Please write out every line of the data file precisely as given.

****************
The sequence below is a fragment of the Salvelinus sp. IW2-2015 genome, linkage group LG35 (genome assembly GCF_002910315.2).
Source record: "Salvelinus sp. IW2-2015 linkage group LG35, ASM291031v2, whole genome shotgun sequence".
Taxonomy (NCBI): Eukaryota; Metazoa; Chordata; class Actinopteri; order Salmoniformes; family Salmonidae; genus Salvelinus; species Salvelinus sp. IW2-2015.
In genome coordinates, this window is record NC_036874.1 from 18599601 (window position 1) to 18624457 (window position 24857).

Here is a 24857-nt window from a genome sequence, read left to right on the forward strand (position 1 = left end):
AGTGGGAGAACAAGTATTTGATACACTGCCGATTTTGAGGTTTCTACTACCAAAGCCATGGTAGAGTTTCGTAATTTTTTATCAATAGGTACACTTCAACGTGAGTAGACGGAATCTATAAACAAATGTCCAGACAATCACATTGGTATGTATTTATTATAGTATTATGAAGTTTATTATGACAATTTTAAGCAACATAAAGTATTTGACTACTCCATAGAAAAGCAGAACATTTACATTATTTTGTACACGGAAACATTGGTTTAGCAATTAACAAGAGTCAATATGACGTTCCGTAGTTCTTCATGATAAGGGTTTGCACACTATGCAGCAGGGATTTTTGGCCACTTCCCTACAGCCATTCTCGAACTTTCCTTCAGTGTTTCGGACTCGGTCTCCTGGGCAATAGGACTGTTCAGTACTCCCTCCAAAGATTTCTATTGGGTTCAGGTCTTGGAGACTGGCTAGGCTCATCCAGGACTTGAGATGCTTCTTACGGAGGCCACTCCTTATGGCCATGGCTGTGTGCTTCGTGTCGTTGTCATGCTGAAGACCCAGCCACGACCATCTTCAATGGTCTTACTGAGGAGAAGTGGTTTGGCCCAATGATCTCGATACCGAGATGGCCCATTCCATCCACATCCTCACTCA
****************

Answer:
The sequence below is a fragment of the Salvelinus sp. IW2-2015 genome, linkage group LG35 (genome assembly GCF_002910315.2).
Source record: "Salvelinus sp. IW2-2015 linkage group LG35, ASM291031v2, whole genome shotgun sequence".
Taxonomy (NCBI): Eukaryota; Metazoa; Chordata; class Actinopteri; order Salmoniformes; family Salmonidae; genus Salvelinus; species Salvelinus sp. IW2-2015.
In genome coordinates, this window is record NC_036874.1 from 18599601 (window position 1) to 18624457 (window position 24857).

Here is a 24857-nt window from a genome sequence, read left to right on the forward strand (position 1 = left end):
AGTGGGAGAACAAGTATTTGATACACTGCCGATTTTGAGGTTTCTACTACCAAAGCCATGGTAGAGTTTCGTAATTTTTTATCAATAGGTACACTTCAACGTGAGTAGACGGAATCTATAAACAAATGTCCAGACAATCACATTGGTATGTATTTATTATAGTATTATGAAGTTTATTATGACAATTTTAAGCAACATAAAGTATTTGACTACTCCATAGAAAAGCAGAACATTTACATTATTTTGTACACGGAAACATTGGTTTAGCAATTAACAAGAGTCAATATGACGTTCCGTAGTTCTTCATGATAAGGGTTTGCACACTATGCAGCAGGGATTTTTGGCCACTTCCCTACAGCCATTCTCGAACTTTCCTTCAGTGTTTCGGACTCGGTCTCCTGGGCAATAGGACTGTTCAGTACTCCCTCCAAAGATTTCTATTGGGTTCAGGTCTTGGAGACTGGCTAGGCTCATCCAGGACTTGAGATGCTTCTTACGGAGGCCACTCCTTATGGCCATGGCTGTGTGCTTCGTGTCGTTGTCATGCTGAAGACCCAGCCACGACCATCTTCAATGGTCTTACTGAGGAGAAGTGGTTTGGCCCAATGATCTCGATACCGAGATGGCCCATTCCATCCACATCCTCACTCA